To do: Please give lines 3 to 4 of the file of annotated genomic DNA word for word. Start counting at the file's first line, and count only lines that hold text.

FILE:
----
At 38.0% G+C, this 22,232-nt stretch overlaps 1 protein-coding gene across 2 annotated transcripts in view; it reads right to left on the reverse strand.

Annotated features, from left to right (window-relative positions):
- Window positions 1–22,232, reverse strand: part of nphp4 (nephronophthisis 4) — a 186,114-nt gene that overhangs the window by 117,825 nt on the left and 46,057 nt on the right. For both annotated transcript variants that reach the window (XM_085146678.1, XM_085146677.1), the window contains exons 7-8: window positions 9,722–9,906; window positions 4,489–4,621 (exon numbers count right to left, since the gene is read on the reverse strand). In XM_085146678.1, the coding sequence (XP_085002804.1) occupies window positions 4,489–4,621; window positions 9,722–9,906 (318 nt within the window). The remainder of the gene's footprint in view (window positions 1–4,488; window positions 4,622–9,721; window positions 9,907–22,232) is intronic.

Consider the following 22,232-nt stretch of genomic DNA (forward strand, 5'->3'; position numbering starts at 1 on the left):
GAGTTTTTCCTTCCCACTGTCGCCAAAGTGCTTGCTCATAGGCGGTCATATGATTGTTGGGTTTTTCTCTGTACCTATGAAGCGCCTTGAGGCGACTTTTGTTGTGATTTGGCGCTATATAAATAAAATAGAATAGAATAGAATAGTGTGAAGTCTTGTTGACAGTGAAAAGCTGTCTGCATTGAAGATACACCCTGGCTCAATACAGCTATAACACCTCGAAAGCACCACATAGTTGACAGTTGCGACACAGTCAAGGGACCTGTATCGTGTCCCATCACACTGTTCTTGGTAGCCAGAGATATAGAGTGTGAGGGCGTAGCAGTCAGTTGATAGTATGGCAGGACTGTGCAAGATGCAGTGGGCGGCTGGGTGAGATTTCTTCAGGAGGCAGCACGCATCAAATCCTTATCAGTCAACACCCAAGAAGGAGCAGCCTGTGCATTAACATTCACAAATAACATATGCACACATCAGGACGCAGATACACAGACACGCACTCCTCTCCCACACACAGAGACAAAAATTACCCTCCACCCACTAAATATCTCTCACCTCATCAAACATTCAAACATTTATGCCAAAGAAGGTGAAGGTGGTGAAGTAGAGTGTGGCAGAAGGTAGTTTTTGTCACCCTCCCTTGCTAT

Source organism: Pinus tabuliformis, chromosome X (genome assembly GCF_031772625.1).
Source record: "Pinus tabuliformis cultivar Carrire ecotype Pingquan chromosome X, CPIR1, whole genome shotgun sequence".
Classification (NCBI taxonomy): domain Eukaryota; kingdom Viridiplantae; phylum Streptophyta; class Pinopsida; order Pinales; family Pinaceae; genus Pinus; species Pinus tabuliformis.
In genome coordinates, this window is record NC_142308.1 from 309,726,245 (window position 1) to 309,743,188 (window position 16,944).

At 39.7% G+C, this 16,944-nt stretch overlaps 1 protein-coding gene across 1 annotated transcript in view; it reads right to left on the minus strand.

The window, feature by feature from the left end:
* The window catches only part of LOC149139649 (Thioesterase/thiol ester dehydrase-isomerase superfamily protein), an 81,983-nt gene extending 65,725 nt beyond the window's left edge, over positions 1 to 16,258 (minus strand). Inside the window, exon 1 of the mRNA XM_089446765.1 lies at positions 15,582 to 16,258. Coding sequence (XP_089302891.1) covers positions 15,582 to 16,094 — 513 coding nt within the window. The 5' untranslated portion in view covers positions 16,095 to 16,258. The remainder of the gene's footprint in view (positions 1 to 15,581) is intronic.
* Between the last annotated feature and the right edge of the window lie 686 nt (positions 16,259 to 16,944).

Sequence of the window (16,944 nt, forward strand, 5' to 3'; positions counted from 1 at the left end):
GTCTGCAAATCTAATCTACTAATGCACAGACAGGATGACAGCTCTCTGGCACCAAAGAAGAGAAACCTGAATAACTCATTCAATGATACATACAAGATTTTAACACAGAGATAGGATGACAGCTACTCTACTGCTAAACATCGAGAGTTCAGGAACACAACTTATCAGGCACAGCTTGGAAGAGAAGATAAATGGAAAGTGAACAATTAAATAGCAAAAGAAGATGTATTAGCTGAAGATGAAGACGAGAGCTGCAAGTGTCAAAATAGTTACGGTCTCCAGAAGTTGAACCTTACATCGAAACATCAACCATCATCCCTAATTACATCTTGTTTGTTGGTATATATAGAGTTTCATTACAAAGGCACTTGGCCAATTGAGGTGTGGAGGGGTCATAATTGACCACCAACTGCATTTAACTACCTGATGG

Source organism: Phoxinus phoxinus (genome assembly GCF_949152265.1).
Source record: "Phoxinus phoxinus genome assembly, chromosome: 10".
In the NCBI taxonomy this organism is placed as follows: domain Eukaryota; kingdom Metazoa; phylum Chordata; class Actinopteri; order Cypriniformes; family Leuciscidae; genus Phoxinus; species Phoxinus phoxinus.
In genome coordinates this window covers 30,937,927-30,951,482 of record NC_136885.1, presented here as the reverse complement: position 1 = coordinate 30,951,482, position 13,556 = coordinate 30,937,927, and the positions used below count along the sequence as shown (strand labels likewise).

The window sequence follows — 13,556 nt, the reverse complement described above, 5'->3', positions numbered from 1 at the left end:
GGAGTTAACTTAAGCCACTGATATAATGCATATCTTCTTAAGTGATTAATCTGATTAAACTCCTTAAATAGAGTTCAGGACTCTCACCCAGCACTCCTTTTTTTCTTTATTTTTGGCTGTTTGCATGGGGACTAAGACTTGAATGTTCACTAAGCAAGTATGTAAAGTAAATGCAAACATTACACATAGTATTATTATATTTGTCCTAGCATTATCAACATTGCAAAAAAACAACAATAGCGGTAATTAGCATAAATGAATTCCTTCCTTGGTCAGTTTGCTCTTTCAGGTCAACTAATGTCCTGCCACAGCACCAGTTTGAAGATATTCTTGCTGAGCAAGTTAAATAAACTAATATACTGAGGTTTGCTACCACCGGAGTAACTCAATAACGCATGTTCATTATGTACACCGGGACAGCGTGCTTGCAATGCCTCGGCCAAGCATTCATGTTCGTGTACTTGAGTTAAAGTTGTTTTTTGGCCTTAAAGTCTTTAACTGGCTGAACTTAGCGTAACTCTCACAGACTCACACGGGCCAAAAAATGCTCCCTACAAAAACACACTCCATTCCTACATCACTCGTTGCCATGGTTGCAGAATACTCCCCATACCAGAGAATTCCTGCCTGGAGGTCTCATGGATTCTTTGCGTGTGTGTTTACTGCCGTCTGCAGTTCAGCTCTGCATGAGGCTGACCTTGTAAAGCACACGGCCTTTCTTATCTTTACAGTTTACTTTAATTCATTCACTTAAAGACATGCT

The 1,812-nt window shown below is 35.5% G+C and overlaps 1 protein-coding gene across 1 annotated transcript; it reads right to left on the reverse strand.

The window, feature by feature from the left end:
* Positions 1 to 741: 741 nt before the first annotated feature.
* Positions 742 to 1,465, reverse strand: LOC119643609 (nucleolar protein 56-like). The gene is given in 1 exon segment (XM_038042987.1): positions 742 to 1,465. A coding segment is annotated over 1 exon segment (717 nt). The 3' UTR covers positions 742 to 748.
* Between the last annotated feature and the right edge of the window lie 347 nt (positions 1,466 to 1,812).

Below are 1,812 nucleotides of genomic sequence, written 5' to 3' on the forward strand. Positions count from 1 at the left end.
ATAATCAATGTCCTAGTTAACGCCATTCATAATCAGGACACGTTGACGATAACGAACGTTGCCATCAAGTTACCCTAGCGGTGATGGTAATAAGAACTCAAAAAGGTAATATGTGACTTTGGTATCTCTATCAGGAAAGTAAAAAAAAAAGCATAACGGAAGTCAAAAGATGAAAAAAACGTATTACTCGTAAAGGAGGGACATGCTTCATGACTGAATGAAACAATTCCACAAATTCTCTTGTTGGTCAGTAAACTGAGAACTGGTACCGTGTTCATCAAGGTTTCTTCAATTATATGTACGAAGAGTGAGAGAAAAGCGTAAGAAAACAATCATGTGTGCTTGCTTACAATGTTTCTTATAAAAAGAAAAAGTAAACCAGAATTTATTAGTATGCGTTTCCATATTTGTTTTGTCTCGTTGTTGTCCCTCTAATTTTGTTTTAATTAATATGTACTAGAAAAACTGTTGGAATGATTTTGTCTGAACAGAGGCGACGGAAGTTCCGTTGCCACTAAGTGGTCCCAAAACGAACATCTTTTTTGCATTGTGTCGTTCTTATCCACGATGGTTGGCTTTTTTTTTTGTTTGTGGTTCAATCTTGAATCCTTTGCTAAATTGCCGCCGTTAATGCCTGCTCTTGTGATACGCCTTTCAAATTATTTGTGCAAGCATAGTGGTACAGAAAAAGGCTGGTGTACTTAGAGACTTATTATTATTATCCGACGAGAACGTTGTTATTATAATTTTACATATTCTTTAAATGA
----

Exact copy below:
- Window positions 1–22,232, reverse strand: part of nphp4 (nephronophthisis 4) — a 186,114-nt gene that overhangs the window by 117,825 nt on the left and 46,057 nt on the right. For both annotated transcript variants that reach the window (XM_085146678.1, XM_085146677.1), the window contains exons 7-8: window positions 9,722–9,906; window positions 4,489–4,621 (exon numbers count right to left, since the gene is read on the reverse strand). In XM_085146678.1, the coding sequence (XP_085002804.1) occupies window positions 4,489–4,621; window positions 9,722–9,906 (318 nt within the window). The remainder of the gene's footprint in view (window positions 1–4,488; window positions 4,622–9,721; window positions 9,907–22,232) is intronic.

Consider the following 22,232-nt stretch of genomic DNA (forward strand, 5'->3'; position numbering starts at 1 on the left):